Washington’s off-again, on-again debate about the tax exemption of municipal bonds appears to be off again as lawmakers grapple with budget and debt issues. Proposals to change the tax treatment of municipal bonds could resurface again during the congressional elections in late 2014.
Since January, much of the talk from the political class has revolved around sequestration, the other half of the fiscal cliff that mandated 2% across-the-board spending cuts. While the political rhetoric associated with those cuts often has painted them as catastrophic, we believe the fallout for most states is likely to be fairly benign. The
We believe municipal bond investments are potentially quite attractive: Defaults have remained low, contrary to overblown predictions in the media; spreads are attractive on a historical basis; and muni/Treasury ratios are still above historical averages. Defaults in the municipal bond market are generally misunderstood. While defaults do happen, they occur with far less frequency than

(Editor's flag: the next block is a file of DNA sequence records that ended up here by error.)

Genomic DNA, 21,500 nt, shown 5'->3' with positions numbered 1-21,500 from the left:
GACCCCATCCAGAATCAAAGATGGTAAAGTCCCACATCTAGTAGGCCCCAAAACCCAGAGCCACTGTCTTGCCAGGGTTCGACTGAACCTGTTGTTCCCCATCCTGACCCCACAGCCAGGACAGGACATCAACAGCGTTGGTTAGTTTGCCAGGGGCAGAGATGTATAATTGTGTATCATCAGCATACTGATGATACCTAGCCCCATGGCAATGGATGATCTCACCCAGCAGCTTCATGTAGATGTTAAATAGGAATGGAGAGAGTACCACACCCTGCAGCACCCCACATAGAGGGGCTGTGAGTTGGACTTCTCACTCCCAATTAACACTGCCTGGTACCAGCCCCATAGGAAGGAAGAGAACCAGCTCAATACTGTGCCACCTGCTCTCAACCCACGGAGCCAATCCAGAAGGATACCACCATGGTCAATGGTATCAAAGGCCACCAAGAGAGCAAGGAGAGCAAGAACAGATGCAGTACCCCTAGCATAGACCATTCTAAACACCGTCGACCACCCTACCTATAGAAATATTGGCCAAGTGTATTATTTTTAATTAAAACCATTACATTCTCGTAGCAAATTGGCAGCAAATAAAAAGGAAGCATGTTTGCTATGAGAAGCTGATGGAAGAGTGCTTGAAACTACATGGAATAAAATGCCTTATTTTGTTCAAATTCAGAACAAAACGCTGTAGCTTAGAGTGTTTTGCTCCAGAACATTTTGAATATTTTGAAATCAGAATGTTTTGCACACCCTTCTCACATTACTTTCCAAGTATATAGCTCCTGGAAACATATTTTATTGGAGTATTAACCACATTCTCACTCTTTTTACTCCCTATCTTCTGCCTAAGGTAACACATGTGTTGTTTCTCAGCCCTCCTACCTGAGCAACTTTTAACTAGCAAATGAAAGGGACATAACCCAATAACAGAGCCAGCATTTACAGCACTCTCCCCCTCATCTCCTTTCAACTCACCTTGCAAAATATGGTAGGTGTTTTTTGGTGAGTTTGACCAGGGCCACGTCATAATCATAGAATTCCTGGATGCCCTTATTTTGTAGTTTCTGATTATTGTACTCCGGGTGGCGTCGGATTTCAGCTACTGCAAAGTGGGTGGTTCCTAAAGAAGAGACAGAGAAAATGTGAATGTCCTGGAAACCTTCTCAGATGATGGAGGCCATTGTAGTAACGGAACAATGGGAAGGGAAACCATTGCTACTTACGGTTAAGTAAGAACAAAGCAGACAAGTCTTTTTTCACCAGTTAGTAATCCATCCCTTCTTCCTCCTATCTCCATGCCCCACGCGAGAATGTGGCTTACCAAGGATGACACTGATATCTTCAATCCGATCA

The classic strategic reasons to own municipal bonds still hold true: They generally have low correlations to other asset classes and offer a meaningful tax advantage to investors — features that we believe are unlikely to change in the near term. However, the municipal bond market has experienced a significant shift over the past several